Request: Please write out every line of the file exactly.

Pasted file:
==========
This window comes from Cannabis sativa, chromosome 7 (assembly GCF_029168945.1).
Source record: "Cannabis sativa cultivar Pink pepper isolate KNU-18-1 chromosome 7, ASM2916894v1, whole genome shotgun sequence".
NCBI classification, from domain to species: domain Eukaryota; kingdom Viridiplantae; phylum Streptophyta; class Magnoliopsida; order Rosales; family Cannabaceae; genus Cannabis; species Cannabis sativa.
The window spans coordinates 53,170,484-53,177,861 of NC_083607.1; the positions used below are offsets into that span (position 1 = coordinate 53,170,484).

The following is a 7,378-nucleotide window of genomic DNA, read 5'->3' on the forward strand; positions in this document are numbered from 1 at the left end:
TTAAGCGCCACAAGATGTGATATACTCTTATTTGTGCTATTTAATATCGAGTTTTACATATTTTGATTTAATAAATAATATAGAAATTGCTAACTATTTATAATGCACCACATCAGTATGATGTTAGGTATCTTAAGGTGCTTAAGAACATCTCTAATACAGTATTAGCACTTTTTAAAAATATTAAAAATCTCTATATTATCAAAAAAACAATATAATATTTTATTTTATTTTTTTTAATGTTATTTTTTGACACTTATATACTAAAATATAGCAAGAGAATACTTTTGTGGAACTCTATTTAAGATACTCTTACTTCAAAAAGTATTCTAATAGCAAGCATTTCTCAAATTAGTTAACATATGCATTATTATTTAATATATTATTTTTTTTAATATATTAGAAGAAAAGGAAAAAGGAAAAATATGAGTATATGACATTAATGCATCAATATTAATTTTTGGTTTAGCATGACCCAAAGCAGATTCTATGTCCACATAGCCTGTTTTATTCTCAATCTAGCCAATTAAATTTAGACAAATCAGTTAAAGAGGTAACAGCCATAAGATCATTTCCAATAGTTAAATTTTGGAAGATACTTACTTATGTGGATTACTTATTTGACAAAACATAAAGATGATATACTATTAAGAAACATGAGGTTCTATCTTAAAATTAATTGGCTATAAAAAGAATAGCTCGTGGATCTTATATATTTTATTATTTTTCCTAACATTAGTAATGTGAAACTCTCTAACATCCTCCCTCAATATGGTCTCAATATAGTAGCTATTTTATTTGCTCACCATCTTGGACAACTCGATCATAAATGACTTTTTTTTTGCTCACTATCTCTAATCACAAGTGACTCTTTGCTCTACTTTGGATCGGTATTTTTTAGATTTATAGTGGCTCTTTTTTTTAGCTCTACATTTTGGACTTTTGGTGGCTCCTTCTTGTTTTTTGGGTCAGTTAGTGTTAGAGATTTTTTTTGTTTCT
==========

This window comes from Cannabis sativa, chromosome 7 (assembly GCF_029168945.1).
Source record: "Cannabis sativa cultivar Pink pepper isolate KNU-18-1 chromosome 7, ASM2916894v1, whole genome shotgun sequence".
NCBI classification, from domain to species: domain Eukaryota; kingdom Viridiplantae; phylum Streptophyta; class Magnoliopsida; order Rosales; family Cannabaceae; genus Cannabis; species Cannabis sativa.
The window spans coordinates 53,170,484-53,177,861 of NC_083607.1; the positions used below are offsets into that span (position 1 = coordinate 53,170,484).

The following is a 7,378-nucleotide window of genomic DNA, read 5'->3' on the forward strand; positions in this document are numbered from 1 at the left end:
TTAAGCGCCACAAGATGTGATATACTCTTATTTGTGCTATTTAATATCGAGTTTTACATATTTTGATTTAATAAATAATATAGAAATTGCTAACTATTTATAATGCACCACATCAGTATGATGTTAGGTATCTTAAGGTGCTTAAGAACATCTCTAATACAGTATTAGCACTTTTTAAAAATATTAAAAATCTCTATATTATCAAAAAAACAATATAATATTTTATTTTATTTTTTTTAATGTTATTTTTTGACACTTATATACTAAAATATAGCAAGAGAATACTTTTGTGGAACTCTATTTAAGATACTCTTACTTCAAAAAGTATTCTAATAGCAAGCATTTCTCAAATTAGTTAACATATGCATTATTATTTAATATATTATTTTTTTTAATATATTAGAAGAAAAGGAAAAAGGAAAAATATGAGTATATGACATTAATGCATCAATATTAATTTTTGGTTTAGCATGACCCAAAGCAGATTCTATGTCCACATAGCCTGTTTTATTCTCAATCTAGCCAATTAAATTTAGACAAATCAGTTAAAGAGGTAACAGCCATAAGATCATTTCCAATAGTTAAATTTTGGAAGATACTTACTTATGTGGATTACTTATTTGACAAAACATAAAGATGATATACTATTAAGAAACATGAGGTTCTATCTTAAAATTAATTGGCTATAAAAAGAATAGCTCGTGGATCTTATATATTTTATTATTTTTCCTAACATTAGTAATGTGAAACTCTCTAACATCCTCCCTCAATATGGTCTCAATATAGTAGCTATTTTATTTGCTCACCATCTTGGACAACTCGATCATAAATGACTTTTTTTTTGCTCACTATCTCTAATCACAAGTGACTCTTTGCTCTACTTTGGATCGGTATTTTTTAGATTTATAGTGGCTCTTTTTTTTAGCTCTACATTTTGGACTTTTGGTGGCTCCTTCTTGTTTTTTGGGTCAGTTAGTGTTAGAGATTTTTTTTGTTTCT